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Products Liability
University of South Carolina School of Law
Owen, David G.

Products Liability

Professor Owen

Fall 2012

Products Liability Study Template 2012

Claims

Negligence

Strict Liability (in tort)

Rest.2d § 402A

Rest.3d § 2

Misrepresentation

· Fraud (Deceit)

· Negligent Misrepresentation

· S/L for Misrepresentation

Warranty/Contract

· Express (2-313)

· Implied Warranty of Merchantability (2-314)

· Implied Warranty for Fitness For a Particular Purpose (2-315)

Defenses

User Misconduct

· Contributory Negligence

· (Comparative Negligence)

· Assumption of Risk

· Misuse

Special Defenses

· Federal Preemption

· Statutes of Limitation

· Statutes of Repose

Limitations on Defectiveness

· Obvious Dangers

· Inherent Product Hazards

· State of the Art

· Deterioration

· Post-Sale Duties

Miscellaneous Defenses

· Warranty Defenses

o Privity

o Disclaimer (2-316)

o Timely Notice

· Misrepresentation Defenses

o Reliance

Type of Defect

· Types of Defects

o Manufacturing

o Design

o Warning (and Instruction)

· Defect (type) must be shown for the following claims:

o Negligence

o Strict Liability in Tort

o Implied Warranty of Merchantability

1. Manufacturing Defect

a. Generally

i. Claims usually brought for manufacturing defects

1. Strict Liability in Tort (Rest.2d § 402A; Rest.3d § 2(a))

2. Negligence (Negligent testing or quality control)

a. Less commonly used today b/c hard to prove (use SL)

3. Breach of Implied Warranty of Merchantability (UCC § 2-314)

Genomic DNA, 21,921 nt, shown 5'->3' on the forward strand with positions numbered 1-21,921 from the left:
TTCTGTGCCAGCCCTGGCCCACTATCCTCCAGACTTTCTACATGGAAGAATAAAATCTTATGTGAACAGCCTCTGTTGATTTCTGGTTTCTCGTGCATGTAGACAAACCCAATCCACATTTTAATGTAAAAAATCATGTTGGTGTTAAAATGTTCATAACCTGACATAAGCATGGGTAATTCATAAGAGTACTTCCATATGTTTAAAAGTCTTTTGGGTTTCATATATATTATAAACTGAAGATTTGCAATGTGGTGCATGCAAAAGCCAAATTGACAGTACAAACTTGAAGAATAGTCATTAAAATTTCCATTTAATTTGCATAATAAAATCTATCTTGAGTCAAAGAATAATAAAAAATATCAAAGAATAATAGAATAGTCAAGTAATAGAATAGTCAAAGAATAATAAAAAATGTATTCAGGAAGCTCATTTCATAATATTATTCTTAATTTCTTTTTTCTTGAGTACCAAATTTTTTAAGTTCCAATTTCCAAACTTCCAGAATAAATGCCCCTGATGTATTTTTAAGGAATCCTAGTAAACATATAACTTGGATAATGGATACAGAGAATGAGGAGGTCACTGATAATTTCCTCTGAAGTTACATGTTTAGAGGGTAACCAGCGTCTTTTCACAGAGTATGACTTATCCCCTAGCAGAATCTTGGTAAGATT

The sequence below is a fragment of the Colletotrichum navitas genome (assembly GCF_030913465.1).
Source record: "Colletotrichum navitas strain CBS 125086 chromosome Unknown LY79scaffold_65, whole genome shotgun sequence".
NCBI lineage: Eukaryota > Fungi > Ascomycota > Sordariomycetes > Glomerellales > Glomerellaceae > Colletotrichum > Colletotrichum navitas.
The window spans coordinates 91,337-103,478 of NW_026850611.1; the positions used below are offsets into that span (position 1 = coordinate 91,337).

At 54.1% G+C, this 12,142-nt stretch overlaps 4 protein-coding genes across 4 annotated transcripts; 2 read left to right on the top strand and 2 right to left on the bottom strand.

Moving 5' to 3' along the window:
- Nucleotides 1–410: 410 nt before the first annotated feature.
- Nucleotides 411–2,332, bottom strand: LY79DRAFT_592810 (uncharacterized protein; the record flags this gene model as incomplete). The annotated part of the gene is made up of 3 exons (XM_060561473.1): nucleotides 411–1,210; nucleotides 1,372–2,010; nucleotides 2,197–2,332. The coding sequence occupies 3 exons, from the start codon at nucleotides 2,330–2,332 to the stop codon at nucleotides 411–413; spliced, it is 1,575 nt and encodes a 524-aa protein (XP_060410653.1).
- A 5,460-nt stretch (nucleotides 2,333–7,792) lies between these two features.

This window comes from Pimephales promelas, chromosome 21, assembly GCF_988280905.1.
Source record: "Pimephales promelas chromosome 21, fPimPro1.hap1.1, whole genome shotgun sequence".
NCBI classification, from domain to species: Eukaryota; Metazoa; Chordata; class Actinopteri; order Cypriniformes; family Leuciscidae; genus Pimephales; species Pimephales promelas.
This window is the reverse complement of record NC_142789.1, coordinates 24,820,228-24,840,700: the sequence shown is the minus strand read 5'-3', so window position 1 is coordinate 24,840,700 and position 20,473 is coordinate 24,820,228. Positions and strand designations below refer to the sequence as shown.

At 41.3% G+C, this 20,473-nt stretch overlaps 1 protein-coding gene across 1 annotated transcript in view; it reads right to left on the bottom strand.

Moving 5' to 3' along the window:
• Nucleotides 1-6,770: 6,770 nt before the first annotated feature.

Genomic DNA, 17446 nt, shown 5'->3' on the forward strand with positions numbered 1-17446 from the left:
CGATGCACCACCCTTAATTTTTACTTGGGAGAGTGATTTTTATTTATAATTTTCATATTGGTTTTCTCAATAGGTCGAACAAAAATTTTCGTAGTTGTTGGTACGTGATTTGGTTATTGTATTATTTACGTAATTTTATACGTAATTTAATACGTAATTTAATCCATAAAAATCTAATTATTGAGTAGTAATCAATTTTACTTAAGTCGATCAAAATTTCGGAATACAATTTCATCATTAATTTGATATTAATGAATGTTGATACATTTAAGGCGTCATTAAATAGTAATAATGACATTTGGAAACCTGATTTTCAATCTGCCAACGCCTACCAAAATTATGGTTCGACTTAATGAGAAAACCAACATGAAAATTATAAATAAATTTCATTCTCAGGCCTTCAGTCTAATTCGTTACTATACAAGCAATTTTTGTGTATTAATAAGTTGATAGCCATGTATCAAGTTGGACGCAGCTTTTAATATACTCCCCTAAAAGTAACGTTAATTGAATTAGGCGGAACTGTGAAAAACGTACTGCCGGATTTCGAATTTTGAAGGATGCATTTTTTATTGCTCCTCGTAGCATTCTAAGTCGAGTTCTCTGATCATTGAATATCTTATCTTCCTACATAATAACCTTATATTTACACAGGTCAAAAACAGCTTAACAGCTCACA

b. Theories of Liability

i. Negligence: Use RU/CB Analysis

ii. Strict Liability

1. 402A: Consumer Expectations Test

2. 2(a): Truly Strict Liability. Product is defective if

a. the product departs from its intended design

b. is the cause in fact of the plaintiff’s harm

c. is the proximate cause of the plaintiff’s harm

d. plaintiff is harmed (personal injury or property)

c. “Manufacturing Defect”:

i. A product “contains a manufacturing defect when the product departs from its intended design even though all possible care was exercised in the preparation and marketing of the product.” Rest.3d 2(a) .

d. Malfunction Doctrine

i. When direct evidence of defectiveness is unavailable, a product defect may be inferred by circumstantial evidence that:

1. The product malfunctioned

2. The malfunction occurred during proper use; and

3. The product had not been altered or misused in a manner that probably caused the malfunction

ii. Limitation: Π must still prove the probability of defectiveness and causation, not just the possibility.

iii. The malfunction doctrine was endorsed by the Rest.3d § 3.

e. Food and Drink

i. Theories of recovery

1. * Strict Liability in Tort

a. Plaintiff must establish that

i. The food contained some dangerous element, and

ii. The dangerous element rendered it “defective.”[1]

1. Modern courts use the reasonable consumer expectations standard

2. Negligence

a. Use a state pure food act to establish Negligence Per Se

b. Usually hard to do without using NPS

3. Warranty

2. Design Defect